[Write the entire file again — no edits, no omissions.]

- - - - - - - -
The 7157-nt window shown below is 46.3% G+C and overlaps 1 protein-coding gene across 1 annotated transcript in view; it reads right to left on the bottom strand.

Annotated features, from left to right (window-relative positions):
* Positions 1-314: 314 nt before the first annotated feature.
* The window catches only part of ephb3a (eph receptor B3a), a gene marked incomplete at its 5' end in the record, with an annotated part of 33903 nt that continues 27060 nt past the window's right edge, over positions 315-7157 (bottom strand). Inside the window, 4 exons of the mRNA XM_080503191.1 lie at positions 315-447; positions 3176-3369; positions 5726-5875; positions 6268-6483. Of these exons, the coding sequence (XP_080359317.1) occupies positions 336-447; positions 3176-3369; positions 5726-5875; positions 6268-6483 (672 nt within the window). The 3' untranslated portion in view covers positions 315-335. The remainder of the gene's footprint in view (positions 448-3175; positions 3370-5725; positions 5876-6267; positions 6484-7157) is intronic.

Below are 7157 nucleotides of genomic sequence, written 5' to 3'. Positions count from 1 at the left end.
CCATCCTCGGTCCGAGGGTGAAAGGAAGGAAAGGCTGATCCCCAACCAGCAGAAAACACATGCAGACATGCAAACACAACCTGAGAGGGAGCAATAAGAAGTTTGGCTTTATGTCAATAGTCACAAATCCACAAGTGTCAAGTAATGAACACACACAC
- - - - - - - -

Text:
The 7157-nt window shown below is 46.3% G+C and overlaps 1 protein-coding gene across 1 annotated transcript in view; it reads right to left on the bottom strand.

Annotated features, from left to right (window-relative positions):
* Positions 1-314: 314 nt before the first annotated feature.
* The window catches only part of ephb3a (eph receptor B3a), a gene marked incomplete at its 5' end in the record, with an annotated part of 33903 nt that continues 27060 nt past the window's right edge, over positions 315-7157 (bottom strand). Inside the window, 4 exons of the mRNA XM_080503191.1 lie at positions 315-447; positions 3176-3369; positions 5726-5875; positions 6268-6483. Of these exons, the coding sequence (XP_080359317.1) occupies positions 336-447; positions 3176-3369; positions 5726-5875; positions 6268-6483 (672 nt within the window). The 3' untranslated portion in view covers positions 315-335. The remainder of the gene's footprint in view (positions 448-3175; positions 3370-5725; positions 5876-6267; positions 6484-7157) is intronic.

Below are 7157 nucleotides of genomic sequence, written 5' to 3'. Positions count from 1 at the left end.
CCATCCTCGGTCCGAGGGTGAAAGGAAGGAAAGGCTGATCCCCAACCAGCAGAAAACACATGCAGACATGCAAACACAACCTGAGAGGGAGCAATAAGAAGTTTGGCTTTATGTCAATAGTCACAAATCCACAAGTGTCAAGTAATGAACACACACAC